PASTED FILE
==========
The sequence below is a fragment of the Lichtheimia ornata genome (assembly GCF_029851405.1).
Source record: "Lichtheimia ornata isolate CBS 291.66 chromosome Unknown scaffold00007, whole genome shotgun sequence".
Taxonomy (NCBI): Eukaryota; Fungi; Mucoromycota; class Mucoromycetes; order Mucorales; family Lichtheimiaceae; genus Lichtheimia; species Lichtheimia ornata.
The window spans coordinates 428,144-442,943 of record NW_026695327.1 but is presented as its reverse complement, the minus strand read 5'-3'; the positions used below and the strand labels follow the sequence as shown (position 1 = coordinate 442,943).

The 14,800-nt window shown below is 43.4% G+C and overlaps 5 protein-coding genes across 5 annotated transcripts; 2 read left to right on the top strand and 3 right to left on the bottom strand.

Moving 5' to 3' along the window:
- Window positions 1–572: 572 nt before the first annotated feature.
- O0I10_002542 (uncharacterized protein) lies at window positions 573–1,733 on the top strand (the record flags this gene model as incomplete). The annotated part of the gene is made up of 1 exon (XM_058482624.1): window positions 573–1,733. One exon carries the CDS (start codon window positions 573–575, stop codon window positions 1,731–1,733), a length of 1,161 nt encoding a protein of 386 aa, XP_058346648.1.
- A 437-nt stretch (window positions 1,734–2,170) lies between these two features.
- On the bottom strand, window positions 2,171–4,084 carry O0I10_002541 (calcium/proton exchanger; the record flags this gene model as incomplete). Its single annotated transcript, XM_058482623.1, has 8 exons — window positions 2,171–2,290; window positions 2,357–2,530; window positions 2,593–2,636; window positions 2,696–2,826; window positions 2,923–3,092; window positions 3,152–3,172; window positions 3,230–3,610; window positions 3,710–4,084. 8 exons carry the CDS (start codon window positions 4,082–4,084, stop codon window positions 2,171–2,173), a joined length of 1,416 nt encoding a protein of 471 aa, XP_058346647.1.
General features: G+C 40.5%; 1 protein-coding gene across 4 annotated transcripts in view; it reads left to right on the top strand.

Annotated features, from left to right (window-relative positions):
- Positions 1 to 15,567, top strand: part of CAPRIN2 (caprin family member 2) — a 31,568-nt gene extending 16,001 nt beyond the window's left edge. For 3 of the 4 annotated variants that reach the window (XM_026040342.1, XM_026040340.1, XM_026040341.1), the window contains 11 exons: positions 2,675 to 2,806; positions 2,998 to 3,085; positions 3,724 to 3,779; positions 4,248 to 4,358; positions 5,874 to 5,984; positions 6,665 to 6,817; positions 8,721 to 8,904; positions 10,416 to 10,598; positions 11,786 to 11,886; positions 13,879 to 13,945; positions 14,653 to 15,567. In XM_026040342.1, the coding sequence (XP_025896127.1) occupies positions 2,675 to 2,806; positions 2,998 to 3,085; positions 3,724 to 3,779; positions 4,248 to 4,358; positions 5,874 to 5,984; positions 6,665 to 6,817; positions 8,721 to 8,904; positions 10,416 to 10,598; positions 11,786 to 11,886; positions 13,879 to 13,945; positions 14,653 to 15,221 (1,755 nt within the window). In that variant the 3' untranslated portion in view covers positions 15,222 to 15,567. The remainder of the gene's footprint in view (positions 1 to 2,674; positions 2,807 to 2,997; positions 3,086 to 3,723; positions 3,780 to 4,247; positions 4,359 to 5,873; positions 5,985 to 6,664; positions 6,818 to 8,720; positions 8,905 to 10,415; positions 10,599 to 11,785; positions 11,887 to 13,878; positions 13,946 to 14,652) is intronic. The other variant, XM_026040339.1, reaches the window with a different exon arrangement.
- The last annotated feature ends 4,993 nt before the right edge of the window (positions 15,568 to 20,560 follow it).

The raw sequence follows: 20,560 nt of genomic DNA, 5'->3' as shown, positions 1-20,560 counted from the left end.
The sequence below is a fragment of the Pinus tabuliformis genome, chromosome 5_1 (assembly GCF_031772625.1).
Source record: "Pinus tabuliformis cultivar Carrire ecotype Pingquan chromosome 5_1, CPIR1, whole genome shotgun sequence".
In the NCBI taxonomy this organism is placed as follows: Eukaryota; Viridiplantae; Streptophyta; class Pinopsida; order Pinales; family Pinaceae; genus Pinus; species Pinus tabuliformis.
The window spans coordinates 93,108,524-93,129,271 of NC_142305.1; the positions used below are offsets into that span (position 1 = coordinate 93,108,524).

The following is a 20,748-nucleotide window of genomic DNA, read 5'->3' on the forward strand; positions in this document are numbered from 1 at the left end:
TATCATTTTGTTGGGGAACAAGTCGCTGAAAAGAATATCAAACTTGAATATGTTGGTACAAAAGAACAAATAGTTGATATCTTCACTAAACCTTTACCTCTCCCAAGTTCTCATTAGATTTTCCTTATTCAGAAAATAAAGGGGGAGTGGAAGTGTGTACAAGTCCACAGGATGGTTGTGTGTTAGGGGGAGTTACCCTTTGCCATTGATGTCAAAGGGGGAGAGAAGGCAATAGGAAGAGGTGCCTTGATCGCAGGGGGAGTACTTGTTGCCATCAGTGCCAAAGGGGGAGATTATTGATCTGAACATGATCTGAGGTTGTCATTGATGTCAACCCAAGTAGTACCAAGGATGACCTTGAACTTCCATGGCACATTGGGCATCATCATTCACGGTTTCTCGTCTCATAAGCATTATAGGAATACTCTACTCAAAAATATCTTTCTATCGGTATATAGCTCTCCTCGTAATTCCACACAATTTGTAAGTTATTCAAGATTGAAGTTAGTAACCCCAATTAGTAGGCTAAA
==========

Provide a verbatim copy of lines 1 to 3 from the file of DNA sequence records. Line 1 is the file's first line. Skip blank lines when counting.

The sequence below is a fragment of the Lichtheimia ornata genome (assembly GCF_029851405.1).
Source record: "Lichtheimia ornata isolate CBS 291.66 chromosome Unknown scaffold00007, whole genome shotgun sequence".
Taxonomy (NCBI): Eukaryota; Fungi; Mucoromycota; class Mucoromycetes; order Mucorales; family Lichtheimiaceae; genus Lichtheimia; species Lichtheimia ornata.